Article

Cerebral volume measurements and subcortical white matter lesions and short-term treatment response in late life depression

Utrecht University, Utrecht, Utrecht, Netherlands
International Journal of Geriatric Psychiatry (Impact Factor: 3.09). 05/2007; 22(5):468-74. DOI: 10.1002/gps.1790
Source: PubMed

ABSTRACT Late life depression is associated with volumetric reductions of gray matter and increased prevalence of subcortical white matter lesions. Previous studies have shown a poorer treatment outcome in those with more severe structural brain abnormalities. In this study, quantitative and semi-quantitative magnetic resonance imaging (MRI) measures were studied in relation to response to a 12-week controlled antidepressant monotherapy trial.
MRI (1.5 T) brain scans of 42 elderly inpatients with major depression, of which 23 were non-responder to a controlled 12-week antidepressant monotherapy trial, were acquired. In addition, clinical outcome was assessed after a one year period. Measures were volumes of global cerebral and subcortical structures.
After controlling for confounding, no differences were found between non-responders and responders after 12 weeks and after one year in volumes of cerebral gray and white matter, orbitofrontal cortex, hippocampus and white matter lesions.
Structural brain measures associated with late life depression may not be related to short-term treatment response.

Download full-text

Full-text

Available from: Rob Kok, Aug 28, 2015
0 Followers
 · 
100 Views
  • Source
    • "As the neurobiological hypothesis that antidepressants may take its effects through enhancing neuroplasticity and neurogenesis in specific brain regions [44], [45] especially frontal cortex [46], we speculate that medication-induced changes are likely to be observed in structure as in function, which may be detected after short time treatment in MDD. However, the confound findings such as Vythilingam et al reported no significant differences in hippocampal volume after 7±3 months antidepressant treatment [29] in MDD as well as Janssen et al reported no cerebral volume differences after 12 weeks treatment with venlafaxine or nortriptyline in late life depression [47] suggest that medication-induced changes in MDD should be investigated with long time longitudinal imaging studies in future. "
    [Show abstract] [Hide abstract]
    ABSTRACT: Convergent studies suggest that morphological abnormalities of frontal-subcortical circuits which involved with emotional and cognitive processing may contribute to the pathophysiology of major depressive disorder (MDD). Antidepressant treatment which has been reported to reverse the functional abnormalities of frontal-subcortical circuits in MDD may have treating effects to related brain morphological abnormalities. In this study, we used voxel-based morphometry method to investigate whole brain structural abnormalities in single episode, medication-naïve MDD patients. Furthermore, we investigated the effects of an 8 weeks pharmacotherapy with fluoxetine. 28 single episode, medication-naïve MDD participants and 28 healthy controls (HC) acquired the baseline high-resolution structural magnetic resonance imaging (sMRI) scan. 24 MDD participants acquired a follow-up sMRI scan after 8 weeks antidepressant treatment. Gray matter volumetric (GMV) difference between groups was examined. Medication-naïve MDD had significantly decreased GMV in the right dorsolateral prefrontal cortex and left middle frontal gyrus as well as increased GMV in the left thalamus and right insula compared to HC (P<0.05, corrected). Moreover, treated MDD had significantly increased GMV in the left middle frontal gyrus and right orbitofrontal cortex compared to HC (P<0.05, corrected). No difference on GMV was detected between medication-naïve MDD group and treated MDD group. This study of single episode, medication-naïve MDD subjects demonstrated structural abnormalities of frontal-subcortical circuitsin the early stage of MDD and the effects of 8 weeks successful antidepressant treatment, suggesting these abnormalities may play an important role in the neuropathophysiology of MDD at its onset.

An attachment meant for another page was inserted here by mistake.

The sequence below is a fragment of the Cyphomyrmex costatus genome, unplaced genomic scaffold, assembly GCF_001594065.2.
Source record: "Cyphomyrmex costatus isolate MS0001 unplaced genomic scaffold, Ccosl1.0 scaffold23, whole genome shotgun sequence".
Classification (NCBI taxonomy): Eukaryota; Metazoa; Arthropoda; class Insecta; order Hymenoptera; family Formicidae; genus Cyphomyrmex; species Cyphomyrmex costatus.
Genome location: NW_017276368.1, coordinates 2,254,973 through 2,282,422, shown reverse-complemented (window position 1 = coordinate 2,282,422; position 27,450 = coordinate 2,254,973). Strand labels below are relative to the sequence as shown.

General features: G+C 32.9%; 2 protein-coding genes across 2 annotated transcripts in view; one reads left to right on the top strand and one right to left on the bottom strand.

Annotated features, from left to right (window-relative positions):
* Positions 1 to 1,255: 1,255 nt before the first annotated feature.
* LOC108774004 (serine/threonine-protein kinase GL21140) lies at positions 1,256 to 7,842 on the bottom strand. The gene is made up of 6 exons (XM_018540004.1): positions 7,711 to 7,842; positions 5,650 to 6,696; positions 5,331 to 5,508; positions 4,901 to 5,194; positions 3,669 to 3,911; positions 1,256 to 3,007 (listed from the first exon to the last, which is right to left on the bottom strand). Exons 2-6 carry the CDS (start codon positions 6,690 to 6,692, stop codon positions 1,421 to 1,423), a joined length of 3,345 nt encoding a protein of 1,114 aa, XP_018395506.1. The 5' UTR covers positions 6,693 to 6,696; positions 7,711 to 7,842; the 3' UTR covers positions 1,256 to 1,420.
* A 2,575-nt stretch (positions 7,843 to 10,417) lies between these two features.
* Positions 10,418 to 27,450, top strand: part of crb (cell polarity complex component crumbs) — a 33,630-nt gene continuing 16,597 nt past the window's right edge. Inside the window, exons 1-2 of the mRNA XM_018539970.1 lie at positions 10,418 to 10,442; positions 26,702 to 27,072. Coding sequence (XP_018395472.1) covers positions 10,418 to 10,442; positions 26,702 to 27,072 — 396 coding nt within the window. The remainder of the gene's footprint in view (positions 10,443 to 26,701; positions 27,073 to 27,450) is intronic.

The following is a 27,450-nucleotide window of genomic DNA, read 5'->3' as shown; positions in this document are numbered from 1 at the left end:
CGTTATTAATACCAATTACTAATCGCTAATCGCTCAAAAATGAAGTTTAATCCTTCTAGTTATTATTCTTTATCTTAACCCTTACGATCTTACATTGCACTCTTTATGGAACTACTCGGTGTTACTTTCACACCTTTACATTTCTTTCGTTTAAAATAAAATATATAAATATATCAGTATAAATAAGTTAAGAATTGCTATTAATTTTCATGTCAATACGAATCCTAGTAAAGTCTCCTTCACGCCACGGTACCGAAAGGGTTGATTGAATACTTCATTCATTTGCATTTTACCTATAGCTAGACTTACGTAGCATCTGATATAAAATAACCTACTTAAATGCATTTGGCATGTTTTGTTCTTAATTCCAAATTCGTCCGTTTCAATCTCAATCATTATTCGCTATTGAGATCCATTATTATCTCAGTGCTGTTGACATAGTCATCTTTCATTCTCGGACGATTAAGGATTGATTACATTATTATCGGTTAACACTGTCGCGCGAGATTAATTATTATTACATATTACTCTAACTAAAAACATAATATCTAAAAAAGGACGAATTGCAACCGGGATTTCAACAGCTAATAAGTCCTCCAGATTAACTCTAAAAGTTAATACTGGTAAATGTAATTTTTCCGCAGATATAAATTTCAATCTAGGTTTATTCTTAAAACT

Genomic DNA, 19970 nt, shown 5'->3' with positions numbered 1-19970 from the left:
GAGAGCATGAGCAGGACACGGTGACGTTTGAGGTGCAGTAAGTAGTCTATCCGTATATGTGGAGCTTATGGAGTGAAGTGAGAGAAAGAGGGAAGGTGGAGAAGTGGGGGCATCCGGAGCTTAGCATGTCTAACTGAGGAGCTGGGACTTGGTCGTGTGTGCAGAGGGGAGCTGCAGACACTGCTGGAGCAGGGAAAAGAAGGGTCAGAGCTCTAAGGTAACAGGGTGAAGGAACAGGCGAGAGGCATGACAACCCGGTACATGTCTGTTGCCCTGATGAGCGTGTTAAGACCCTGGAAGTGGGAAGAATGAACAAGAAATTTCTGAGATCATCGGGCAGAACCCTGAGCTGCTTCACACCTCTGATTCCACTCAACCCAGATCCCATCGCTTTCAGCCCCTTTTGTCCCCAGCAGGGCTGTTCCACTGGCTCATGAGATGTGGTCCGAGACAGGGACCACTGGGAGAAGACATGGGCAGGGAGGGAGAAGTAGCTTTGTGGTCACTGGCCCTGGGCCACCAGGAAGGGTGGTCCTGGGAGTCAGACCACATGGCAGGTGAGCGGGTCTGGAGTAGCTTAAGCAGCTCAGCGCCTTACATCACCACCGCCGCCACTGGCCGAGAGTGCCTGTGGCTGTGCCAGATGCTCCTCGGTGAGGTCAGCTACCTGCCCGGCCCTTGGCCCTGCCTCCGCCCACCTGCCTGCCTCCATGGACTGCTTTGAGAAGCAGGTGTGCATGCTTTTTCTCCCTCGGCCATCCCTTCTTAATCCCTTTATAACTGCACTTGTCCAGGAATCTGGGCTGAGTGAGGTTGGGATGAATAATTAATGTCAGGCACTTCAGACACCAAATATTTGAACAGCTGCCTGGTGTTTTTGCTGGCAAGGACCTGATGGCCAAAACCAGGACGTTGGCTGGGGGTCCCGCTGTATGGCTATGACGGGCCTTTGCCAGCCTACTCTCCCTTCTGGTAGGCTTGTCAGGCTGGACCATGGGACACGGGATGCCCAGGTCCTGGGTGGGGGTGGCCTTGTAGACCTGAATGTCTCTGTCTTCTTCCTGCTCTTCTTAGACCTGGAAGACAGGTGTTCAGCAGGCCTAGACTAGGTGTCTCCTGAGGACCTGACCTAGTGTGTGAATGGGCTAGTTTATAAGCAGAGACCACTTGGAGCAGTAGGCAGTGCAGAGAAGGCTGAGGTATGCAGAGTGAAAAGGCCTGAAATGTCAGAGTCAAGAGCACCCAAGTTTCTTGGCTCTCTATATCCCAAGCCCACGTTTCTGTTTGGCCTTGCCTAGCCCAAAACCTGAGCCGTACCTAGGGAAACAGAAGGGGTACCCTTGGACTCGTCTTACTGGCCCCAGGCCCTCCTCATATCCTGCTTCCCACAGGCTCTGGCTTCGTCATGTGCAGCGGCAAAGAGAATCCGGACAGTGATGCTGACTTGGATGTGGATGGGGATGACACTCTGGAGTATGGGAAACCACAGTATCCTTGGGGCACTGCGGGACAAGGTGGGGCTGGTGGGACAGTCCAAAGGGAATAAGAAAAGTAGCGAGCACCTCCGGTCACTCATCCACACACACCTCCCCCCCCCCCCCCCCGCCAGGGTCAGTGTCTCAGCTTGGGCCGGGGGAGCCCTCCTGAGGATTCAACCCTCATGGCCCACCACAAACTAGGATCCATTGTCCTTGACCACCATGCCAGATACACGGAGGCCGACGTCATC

PLoS ONE 01/2014; 9(1):e79055. DOI:10.1371/journal.pone.0079055 · 3.23 Impact Factor
  • Source
    • "Moreover, a positive correlation exists between the structural brain abnormalities in patients with LLD and their treatment responses, especially in the volumes of the hippocampus [17] and anterior cingulate cortex [18,19]. However, this issue remains controversial as another study [20] did not find any correlation. A recent review of the biological basis of LLD [21] indicated that only a few studies to date have examined how the structural changes observed in patients with LLD influence clinical outcomes [22], and the results are not conclusive. "